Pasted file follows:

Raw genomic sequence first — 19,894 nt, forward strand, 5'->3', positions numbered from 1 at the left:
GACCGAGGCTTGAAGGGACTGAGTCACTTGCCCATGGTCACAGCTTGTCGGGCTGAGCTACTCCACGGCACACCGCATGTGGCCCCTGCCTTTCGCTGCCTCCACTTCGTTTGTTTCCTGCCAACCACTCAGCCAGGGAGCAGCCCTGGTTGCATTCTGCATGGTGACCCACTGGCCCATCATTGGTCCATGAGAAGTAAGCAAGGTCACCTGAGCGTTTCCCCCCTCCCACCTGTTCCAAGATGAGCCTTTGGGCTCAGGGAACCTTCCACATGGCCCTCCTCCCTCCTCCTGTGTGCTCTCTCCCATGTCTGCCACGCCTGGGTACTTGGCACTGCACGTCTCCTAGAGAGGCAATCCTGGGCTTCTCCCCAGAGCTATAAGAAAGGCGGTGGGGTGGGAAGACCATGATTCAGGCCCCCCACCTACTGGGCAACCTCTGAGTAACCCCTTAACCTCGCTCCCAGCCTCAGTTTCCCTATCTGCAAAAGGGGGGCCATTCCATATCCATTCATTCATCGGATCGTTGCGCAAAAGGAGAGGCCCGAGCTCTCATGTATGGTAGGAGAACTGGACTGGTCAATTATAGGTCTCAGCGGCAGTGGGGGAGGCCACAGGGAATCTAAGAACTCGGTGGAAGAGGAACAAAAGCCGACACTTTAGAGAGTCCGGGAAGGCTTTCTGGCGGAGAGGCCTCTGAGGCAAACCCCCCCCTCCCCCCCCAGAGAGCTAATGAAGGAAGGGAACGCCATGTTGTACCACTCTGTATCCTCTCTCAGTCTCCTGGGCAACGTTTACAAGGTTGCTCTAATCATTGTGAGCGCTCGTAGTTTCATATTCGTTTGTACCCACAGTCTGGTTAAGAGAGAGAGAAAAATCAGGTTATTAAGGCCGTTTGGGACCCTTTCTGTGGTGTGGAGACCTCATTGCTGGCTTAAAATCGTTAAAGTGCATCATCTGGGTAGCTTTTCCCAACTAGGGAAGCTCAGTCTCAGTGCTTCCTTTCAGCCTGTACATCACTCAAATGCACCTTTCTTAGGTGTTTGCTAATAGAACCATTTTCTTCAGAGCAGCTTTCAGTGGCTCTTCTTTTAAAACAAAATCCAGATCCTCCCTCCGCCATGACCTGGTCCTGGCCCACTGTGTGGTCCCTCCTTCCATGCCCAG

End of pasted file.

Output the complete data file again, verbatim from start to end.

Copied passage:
Raw genomic sequence first — 19,894 nt, forward strand, 5'->3', positions numbered from 1 at the left:
GACCGAGGCTTGAAGGGACTGAGTCACTTGCCCATGGTCACAGCTTGTCGGGCTGAGCTACTCCACGGCACACCGCATGTGGCCCCTGCCTTTCGCTGCCTCCACTTCGTTTGTTTCCTGCCAACCACTCAGCCAGGGAGCAGCCCTGGTTGCATTCTGCATGGTGACCCACTGGCCCATCATTGGTCCATGAGAAGTAAGCAAGGTCACCTGAGCGTTTCCCCCCTCCCACCTGTTCCAAGATGAGCCTTTGGGCTCAGGGAACCTTCCACATGGCCCTCCTCCCTCCTCCTGTGTGCTCTCTCCCATGTCTGCCACGCCTGGGTACTTGGCACTGCACGTCTCCTAGAGAGGCAATCCTGGGCTTCTCCCCAGAGCTATAAGAAAGGCGGTGGGGTGGGAAGACCATGATTCAGGCCCCCCACCTACTGGGCAACCTCTGAGTAACCCCTTAACCTCGCTCCCAGCCTCAGTTTCCCTATCTGCAAAAGGGGGGCCATTCCATATCCATTCATTCATCGGATCGTTGCGCAAAAGGAGAGGCCCGAGCTCTCATGTATGGTAGGAGAACTGGACTGGTCAATTATAGGTCTCAGCGGCAGTGGGGGAGGCCACAGGGAATCTAAGAACTCGGTGGAAGAGGAACAAAAGCCGACACTTTAGAGAGTCCGGGAAGGCTTTCTGGCGGAGAGGCCTCTGAGGCAAACCCCCCCCTCCCCCCCCAGAGAGCTAATGAAGGAAGGGAACGCCATGTTGTACCACTCTGTATCCTCTCTCAGTCTCCTGGGCAACGTTTACAAGGTTGCTCTAATCATTGTGAGCGCTCGTAGTTTCATATTCGTTTGTACCCACAGTCTGGTTAAGAGAGAGAGAAAAATCAGGTTATTAAGGCCGTTTGGGACCCTTTCTGTGGTGTGGAGACCTCATTGCTGGCTTAAAATCGTTAAAGTGCATCATCTGGGTAGCTTTTCCCAACTAGGGAAGCTCAGTCTCAGTGCTTCCTTTCAGCCTGTACATCACTCAAATGCACCTTTCTTAGGTGTTTGCTAATAGAACCATTTTCTTCAGAGCAGCTTTCAGTGGCTCTTCTTTTAAAACAAAATCCAGATCCTCCCTCCGCCATGACCTGGTCCTGGCCCACTGTGTGGTCCCTCCTTCCATGCCCAG